xorl %eax, %eax

CVE-2009-0688: CMU Cyrus SASL off-by-one Overflow

with 3 comments

This vulnerability was reported by James Ralston and publicly disclosed on 14 May 2009. It affects CMU Cyrus SASL library prior to 2.1.23 release. CMU Cyrus SASL is a popular authentication library which is used in numerous operating systems including various Linux distributions such as Ubuntu, Fedora, Debian etc. as well as commercial operating systems such as Sun Solaris, SCO UnixWare etc. Here is the vulnerable function from 2.1.22 release of CMU Cyrus SASL library:

2  * Rob Siemborski
3  * Tim Martin
4  * $Id: saslutil.c,v 1.44 2006/03/13 18:26:36 mel Exp $
5  */
6 /*
7  * Copyright (c) 1998-2003 Carnegie Mellon University.  All rights reserved.
 ...
103 /* base64 encode
104  *  in      -- input data
105  *  inlen   -- input data length
106  *  out     -- output buffer (will be NUL terminated)
107  *  outmax  -- max size of output buffer
108  * result:
109  *  outlen  -- gets actual length of output buffer (optional)
110  *
111  * Returns SASL_OK on success, SASL_BUFOVER if result won't fit
112  */
113
114 int sasl_encode64(const char *_in, unsigned inlen,
115                   char *_out, unsigned outmax, unsigned *outlen)
116 {
117     const unsigned char *in = (const unsigned char *)_in;
118     unsigned char *out = (unsigned char *)_out;
119     unsigned char oval;
120     char *blah;
121     unsigned olen;
 ...
126     /* Will it fit? */
127     olen = (inlen + 2) / 3 * 4;
128     if (outlen)
129       *outlen = olen;
130     if (outmax < olen)
131       return SASL_BUFOVER;
 ...
154     if (olen < outmax)
155       *out = '';
156
157     return SASL_OK;
158 }


This routine from lib/saslutil.c is widely used for Base64 encoding wherever this is required. The problem with the above code is that the calculated output length (olen at line 127) can be exactly the same as outmax and this can lead to an off-by-one overwrite at line 155 where the NULL termination takes place. To patch this the following fix was applied:

 olen = (inlen + 2) / 3 * 4;
-    if (outlen)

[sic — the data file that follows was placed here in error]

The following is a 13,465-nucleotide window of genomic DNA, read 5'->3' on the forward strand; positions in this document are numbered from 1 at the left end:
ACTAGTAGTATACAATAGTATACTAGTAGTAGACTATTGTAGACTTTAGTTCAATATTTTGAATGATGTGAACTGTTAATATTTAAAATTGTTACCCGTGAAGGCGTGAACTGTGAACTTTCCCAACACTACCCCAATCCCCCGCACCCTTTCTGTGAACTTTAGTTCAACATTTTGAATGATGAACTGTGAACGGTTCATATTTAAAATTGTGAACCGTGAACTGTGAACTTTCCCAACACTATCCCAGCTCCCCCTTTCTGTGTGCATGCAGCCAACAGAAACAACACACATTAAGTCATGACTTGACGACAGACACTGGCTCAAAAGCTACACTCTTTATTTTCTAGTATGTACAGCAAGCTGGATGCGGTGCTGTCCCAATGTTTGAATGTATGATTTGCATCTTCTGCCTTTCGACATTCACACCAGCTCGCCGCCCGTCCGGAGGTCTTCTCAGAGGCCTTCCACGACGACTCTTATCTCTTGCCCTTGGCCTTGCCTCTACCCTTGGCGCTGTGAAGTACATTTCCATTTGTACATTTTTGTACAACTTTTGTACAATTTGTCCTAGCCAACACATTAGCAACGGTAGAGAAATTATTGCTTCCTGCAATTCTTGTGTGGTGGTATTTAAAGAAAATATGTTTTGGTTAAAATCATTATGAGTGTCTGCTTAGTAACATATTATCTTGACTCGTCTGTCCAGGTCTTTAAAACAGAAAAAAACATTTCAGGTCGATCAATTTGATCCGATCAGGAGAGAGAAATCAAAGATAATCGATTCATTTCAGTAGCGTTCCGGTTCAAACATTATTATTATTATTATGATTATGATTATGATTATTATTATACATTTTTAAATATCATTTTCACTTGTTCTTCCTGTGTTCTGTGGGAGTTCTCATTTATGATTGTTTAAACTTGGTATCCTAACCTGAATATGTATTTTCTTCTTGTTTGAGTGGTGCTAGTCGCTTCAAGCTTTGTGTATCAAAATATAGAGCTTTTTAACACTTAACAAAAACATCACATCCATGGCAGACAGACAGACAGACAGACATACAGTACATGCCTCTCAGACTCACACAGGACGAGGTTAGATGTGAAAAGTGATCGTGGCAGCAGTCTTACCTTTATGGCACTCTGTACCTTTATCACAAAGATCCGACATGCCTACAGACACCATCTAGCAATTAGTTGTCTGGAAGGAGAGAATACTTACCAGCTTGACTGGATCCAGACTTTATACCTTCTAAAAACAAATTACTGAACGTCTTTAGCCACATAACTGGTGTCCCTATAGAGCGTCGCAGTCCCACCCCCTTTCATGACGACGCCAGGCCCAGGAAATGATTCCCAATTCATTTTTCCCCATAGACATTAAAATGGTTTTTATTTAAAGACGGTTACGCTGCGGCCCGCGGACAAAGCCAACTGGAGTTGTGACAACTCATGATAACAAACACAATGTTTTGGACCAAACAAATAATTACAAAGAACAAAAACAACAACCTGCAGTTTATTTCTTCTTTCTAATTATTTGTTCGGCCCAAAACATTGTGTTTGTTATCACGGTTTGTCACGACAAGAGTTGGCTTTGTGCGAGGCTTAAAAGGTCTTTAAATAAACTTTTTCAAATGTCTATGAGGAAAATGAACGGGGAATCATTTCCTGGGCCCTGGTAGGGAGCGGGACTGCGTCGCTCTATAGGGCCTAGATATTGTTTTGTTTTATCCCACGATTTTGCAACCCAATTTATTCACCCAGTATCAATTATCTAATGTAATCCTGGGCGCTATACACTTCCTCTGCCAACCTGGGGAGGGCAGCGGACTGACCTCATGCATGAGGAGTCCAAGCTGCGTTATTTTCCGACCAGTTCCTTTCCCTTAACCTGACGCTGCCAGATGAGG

+    if (outlen) {
 *outlen = olen;
-    if (outmax < olen)
+    }
+    if (outmax <= olen) {
 return SASL_BUFOVER;
+    }


This way it checks for output lengths exactly the same as the maximum output length. Using this, the NULL termination check at line 154 is no longer needed, so it was removed from the new release:

-    if (olen < outmax)
-      *out = '';
+    *out = '';

Written by xorl

May 18, 2009 at 21:06

Posted in bugs

3 Responses

Subscribe to comments with RSS.

  1. But… There is check before code which can overflow:

    154 if (olen < outmax)
    155 *out = '';

    So if olen == outmax then:

    155 *out = '';

    won't be called. So there is not off-by-one. Isn't it?

    test_xxx

    May 25, 2009 at 23:51

  2. From my snippet you’re right. But by having a quick look at sasl_encode64() you can see that ‘out’ gets overwritten before reaching line 154 where this check takes place. Here is the operations being performed at lines 132-153:

        /* Do the work... */
        blah=(char *) out;
        while (inlen >= 3) {
          /* user provided max buffer size; make sure we don't go over it */
            *out++ = basis_64[in[0] >> 2];
            *out++ = basis_64[((in[0] <> 4)];
            *out++ = basis_64[((in[1] <> 6)];
            *out++ = basis_64[in[2] & 0x3f];
            in += 3;
            inlen -= 3;
        }
        if (inlen > 0) {
          /* user provided max buffer size; make sure we don't go over it */
            *out++ = basis_64[in[0] >> 2];
            oval = (in[0] < 1) oval |= in[1] >> 4;
            *out++ = basis_64[oval];
            *out++ = (inlen < 2) ? '=' : basis_64[(in[1] << 2) & 0x3c];
            *out++ = '=';
        }
    

    It was my mistake not mentioning this in the initial post. What ‘out’ at line 155 points to, is the ‘=’ you can see in the above snippet.

    xorl

    May 26, 2009 at 16:44

  3. Ah.. ok :) Thanks…

    Btw. You have great blog… Good work!

    test_xxx

    June 27, 2009 at 11:14


Leave a Reply

Fill in your details below or click an icon to log in:

WordPress.com Logo

You are commenting using your WordPress.com account. Log Out / Change )

Twitter picture

You are commenting using your Twitter account. Log Out / Change )

Facebook photo

You are commenting using your Facebook account. Log Out / Change )

Google+ photo

You are commenting using your Google+ account. Log Out / Change )

Connecting to %s